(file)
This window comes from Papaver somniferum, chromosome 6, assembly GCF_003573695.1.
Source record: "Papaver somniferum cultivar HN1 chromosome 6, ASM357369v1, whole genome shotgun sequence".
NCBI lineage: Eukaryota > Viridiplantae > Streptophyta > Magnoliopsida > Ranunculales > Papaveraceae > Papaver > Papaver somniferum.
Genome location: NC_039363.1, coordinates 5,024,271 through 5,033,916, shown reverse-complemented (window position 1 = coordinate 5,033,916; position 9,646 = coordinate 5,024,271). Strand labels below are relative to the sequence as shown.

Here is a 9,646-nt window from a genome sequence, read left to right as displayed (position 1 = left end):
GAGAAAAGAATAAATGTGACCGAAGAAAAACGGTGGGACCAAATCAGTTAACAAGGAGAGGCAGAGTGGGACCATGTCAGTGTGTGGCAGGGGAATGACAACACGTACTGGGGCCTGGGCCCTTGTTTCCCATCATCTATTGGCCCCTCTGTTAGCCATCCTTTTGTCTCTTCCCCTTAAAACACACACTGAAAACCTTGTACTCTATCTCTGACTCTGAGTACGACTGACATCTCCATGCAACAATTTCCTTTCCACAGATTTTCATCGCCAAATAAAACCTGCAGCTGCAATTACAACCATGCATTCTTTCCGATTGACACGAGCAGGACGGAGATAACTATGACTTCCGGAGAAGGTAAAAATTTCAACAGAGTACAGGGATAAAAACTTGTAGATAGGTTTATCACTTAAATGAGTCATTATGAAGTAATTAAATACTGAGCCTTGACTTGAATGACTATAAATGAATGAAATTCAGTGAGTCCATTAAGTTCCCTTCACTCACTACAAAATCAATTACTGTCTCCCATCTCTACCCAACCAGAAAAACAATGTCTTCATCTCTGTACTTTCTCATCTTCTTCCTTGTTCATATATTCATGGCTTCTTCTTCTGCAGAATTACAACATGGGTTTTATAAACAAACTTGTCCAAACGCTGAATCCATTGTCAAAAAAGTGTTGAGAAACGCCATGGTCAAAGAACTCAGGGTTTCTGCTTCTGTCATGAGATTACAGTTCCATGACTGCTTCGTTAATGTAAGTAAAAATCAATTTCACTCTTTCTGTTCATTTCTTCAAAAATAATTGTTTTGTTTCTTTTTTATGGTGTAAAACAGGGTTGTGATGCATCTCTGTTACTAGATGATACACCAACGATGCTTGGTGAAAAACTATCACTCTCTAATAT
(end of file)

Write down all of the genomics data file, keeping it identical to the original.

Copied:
This window comes from Papaver somniferum, chromosome 6, assembly GCF_003573695.1.
Source record: "Papaver somniferum cultivar HN1 chromosome 6, ASM357369v1, whole genome shotgun sequence".
NCBI lineage: Eukaryota > Viridiplantae > Streptophyta > Magnoliopsida > Ranunculales > Papaveraceae > Papaver > Papaver somniferum.
Genome location: NC_039363.1, coordinates 5,024,271 through 5,033,916, shown reverse-complemented (window position 1 = coordinate 5,033,916; position 9,646 = coordinate 5,024,271). Strand labels below are relative to the sequence as shown.

Here is a 9,646-nt window from a genome sequence, read left to right as displayed (position 1 = left end):
GAGAAAAGAATAAATGTGACCGAAGAAAAACGGTGGGACCAAATCAGTTAACAAGGAGAGGCAGAGTGGGACCATGTCAGTGTGTGGCAGGGGAATGACAACACGTACTGGGGCCTGGGCCCTTGTTTCCCATCATCTATTGGCCCCTCTGTTAGCCATCCTTTTGTCTCTTCCCCTTAAAACACACACTGAAAACCTTGTACTCTATCTCTGACTCTGAGTACGACTGACATCTCCATGCAACAATTTCCTTTCCACAGATTTTCATCGCCAAATAAAACCTGCAGCTGCAATTACAACCATGCATTCTTTCCGATTGACACGAGCAGGACGGAGATAACTATGACTTCCGGAGAAGGTAAAAATTTCAACAGAGTACAGGGATAAAAACTTGTAGATAGGTTTATCACTTAAATGAGTCATTATGAAGTAATTAAATACTGAGCCTTGACTTGAATGACTATAAATGAATGAAATTCAGTGAGTCCATTAAGTTCCCTTCACTCACTACAAAATCAATTACTGTCTCCCATCTCTACCCAACCAGAAAAACAATGTCTTCATCTCTGTACTTTCTCATCTTCTTCCTTGTTCATATATTCATGGCTTCTTCTTCTGCAGAATTACAACATGGGTTTTATAAACAAACTTGTCCAAACGCTGAATCCATTGTCAAAAAAGTGTTGAGAAACGCCATGGTCAAAGAACTCAGGGTTTCTGCTTCTGTCATGAGATTACAGTTCCATGACTGCTTCGTTAATGTAAGTAAAAATCAATTTCACTCTTTCTGTTCATTTCTTCAAAAATAATTGTTTTGTTTCTTTTTTATGGTGTAAAACAGGGTTGTGATGCATCTCTGTTACTAGATGATACACCAACGATGCTTGGTGAAAAACTATCACTCTCTAATAT